5 Ways to Increase your Child’s Intelligibility

Intelligibility refers to how clearly a child is able to speak and how much of their speech an adult is able to understand. Often, parents are able to understand a child’s speech much better than others due to familiarity. However, it is important address your child’s intelligibility so that they will be able to clearly communicate with others. How can you work on your child’s intelligibility at home? Below, we recommend 5 ways to increase your child’s intelligibility.

By the time your child is 3 years old, they should be combining 3+ words into phrases and sentences. At this time, parents should be able to understand about 80% of their child’s speech. By 4 years old, children are using longer and more complex sentences. Parents should be able to understand almost 100% of their speech. Do others find it difficult to understand your child’s speech? If so, these tips for parents may be useful to you.

1. Slow Down your Speech

Slow down your rate of speech and enunciate your words. Children are learning vocabulary and how to string together words at a rapid rate. For adults, speaking rapidly comes natural to us. For children, this rate of speech and make it difficult for them to hear the entire word. For instance, children may delete the final sounds in words because they do not clearly hear the ending of one word before another begins. When modeling clear speech for your child, slow down. We call this turtle talk. Speak with a pause between each word and exaggerate each word.

2. Face your Child When Speaking

Face your child during conversations so that they can see your mouth movements. Children who have a lower rate of intelligibility, often do not move their mouth and tongue appropriately to produce clear speech. By encouraging eye contact and facing your child, you are providing a direct model. For example, if your child says “ony” for “pony,” ensure they can see your lips when producing “p.” It also helps for the child to look in the mirror so they can see if their lips come together or not for “p.”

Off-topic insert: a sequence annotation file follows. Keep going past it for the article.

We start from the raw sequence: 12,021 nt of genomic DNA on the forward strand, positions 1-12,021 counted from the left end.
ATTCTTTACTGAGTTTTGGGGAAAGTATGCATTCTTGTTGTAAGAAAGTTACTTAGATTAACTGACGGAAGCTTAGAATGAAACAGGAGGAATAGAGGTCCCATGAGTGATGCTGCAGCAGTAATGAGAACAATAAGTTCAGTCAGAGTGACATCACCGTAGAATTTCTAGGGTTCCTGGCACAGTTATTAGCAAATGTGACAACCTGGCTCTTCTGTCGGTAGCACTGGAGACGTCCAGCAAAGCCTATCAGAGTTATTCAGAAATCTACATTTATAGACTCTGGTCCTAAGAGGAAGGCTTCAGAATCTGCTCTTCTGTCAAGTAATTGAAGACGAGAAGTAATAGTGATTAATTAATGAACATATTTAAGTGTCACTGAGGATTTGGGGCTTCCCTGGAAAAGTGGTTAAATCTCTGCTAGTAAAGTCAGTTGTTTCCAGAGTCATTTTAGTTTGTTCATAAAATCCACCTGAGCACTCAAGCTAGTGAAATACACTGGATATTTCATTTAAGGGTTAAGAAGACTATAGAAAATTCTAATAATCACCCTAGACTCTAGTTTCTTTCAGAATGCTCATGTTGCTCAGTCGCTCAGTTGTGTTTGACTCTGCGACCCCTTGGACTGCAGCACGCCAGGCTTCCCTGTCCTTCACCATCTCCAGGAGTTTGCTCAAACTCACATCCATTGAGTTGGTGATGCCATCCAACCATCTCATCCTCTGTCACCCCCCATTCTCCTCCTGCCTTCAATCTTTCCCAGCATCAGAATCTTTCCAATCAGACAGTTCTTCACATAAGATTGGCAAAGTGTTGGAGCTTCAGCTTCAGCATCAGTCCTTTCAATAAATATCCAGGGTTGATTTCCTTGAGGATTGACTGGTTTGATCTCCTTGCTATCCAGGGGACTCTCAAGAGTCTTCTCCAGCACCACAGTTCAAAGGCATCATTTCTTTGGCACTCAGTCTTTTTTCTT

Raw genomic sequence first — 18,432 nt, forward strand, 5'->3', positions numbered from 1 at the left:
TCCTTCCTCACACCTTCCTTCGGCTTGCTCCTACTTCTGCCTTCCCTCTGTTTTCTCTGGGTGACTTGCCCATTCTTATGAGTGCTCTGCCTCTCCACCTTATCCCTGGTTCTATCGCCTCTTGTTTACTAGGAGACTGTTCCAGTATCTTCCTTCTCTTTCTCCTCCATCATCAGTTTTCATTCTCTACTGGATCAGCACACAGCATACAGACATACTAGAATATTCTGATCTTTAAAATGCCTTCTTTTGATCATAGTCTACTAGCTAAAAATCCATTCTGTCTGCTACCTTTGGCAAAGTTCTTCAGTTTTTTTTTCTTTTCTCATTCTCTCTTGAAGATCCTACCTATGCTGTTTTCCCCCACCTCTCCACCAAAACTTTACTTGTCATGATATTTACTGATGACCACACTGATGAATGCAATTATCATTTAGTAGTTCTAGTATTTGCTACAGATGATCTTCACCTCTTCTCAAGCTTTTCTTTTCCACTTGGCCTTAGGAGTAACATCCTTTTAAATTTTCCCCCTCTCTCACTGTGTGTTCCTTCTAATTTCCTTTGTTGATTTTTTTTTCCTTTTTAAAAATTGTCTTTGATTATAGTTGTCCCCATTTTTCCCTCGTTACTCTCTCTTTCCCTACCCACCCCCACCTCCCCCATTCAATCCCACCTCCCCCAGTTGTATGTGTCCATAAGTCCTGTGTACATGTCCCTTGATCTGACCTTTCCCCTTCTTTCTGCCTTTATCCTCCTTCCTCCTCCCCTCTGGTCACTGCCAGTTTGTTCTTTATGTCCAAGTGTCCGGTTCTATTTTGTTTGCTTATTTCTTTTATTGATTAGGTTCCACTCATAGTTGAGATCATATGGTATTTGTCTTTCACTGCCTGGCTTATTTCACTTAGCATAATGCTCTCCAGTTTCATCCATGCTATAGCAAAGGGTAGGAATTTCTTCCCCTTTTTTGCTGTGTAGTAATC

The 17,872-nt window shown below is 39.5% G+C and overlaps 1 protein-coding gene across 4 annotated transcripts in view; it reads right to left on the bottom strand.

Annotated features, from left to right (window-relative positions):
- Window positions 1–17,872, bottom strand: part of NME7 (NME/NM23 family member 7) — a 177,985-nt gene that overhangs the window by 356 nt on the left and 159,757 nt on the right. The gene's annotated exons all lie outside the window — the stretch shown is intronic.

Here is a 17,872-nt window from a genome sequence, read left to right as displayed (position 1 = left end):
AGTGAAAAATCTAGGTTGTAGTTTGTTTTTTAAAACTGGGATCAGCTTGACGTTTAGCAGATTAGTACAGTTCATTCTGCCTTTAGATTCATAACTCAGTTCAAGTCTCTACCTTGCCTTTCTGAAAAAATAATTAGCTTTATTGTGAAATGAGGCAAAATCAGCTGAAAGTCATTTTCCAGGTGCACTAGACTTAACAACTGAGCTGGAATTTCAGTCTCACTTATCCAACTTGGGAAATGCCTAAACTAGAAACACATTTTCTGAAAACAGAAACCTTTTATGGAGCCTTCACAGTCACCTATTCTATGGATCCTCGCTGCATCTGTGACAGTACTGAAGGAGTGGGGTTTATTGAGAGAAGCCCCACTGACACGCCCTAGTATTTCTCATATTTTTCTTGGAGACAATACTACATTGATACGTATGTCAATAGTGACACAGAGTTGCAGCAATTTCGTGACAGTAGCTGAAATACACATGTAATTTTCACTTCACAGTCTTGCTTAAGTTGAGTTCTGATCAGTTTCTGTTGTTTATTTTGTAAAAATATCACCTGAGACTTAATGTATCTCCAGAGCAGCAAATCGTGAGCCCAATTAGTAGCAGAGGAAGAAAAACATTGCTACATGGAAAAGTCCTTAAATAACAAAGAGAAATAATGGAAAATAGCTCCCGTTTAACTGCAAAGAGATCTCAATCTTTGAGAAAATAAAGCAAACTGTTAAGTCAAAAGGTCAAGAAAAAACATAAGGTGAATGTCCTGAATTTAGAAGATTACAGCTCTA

3. Build your Child’s Speech Awareness

Parents often become accustomed to their child’s speech patterns. They are able to understand a phrase or sentence that others may not. Do not get in the habit of responding to requests that are not clear. Use these times to build your child’s awareness that their speech is not understood. Focus on feedback such as, “I couldn’t understand that, can you tell me again slower?” Model the phrase using turtle talk and ask them to repeat. When their speech is clear, immediately give positive feedback and respond to requests.

4. Use Sentence Pacers

If your child is having difficulty with verbal prompts and feedback, they may need visual support. Use sentence pacers to practice slowing down your child’s speech. Sentence pacers are a great way to practice clear speech with a visual reminder to produce each word in a sentence. You can create your own or find examples like the one below online.

5. Monitor Developmental Speech Sounds

Speech sounds such as /b, m, k, r, l, and s/ all develop at different times from 2-7 years of age. By the time your child is seven years old, they should be producing every sound accurately. Take this into consideration when speech is unintelligible. Is this an issue with production and intelligibility or is this normal for their age? Ensure your child is able to produce age-appropriate speech sounds by checking out our developmental guideline for speech sound development. It is also important to monitor phonological awareness. For example, the omission of sounds in the initial and final positions of words and deletion of sounds in words.

If you have concerns over your child’s speech production and intelligibility, consult with speech language pathologist. At Connect Teletherapy, we offer basic screenings or full evaluations. A screening is a 15-30 minute consultation where an SLP will talk with your child and listen for unintelligible speech an/or speech sound errors. A full evaluation includes a standardized assessment of your child expressive and receptive language skills along with speech sound production. Identifying speech needs early is the best way to ensure your child’s success and confidence in the world.

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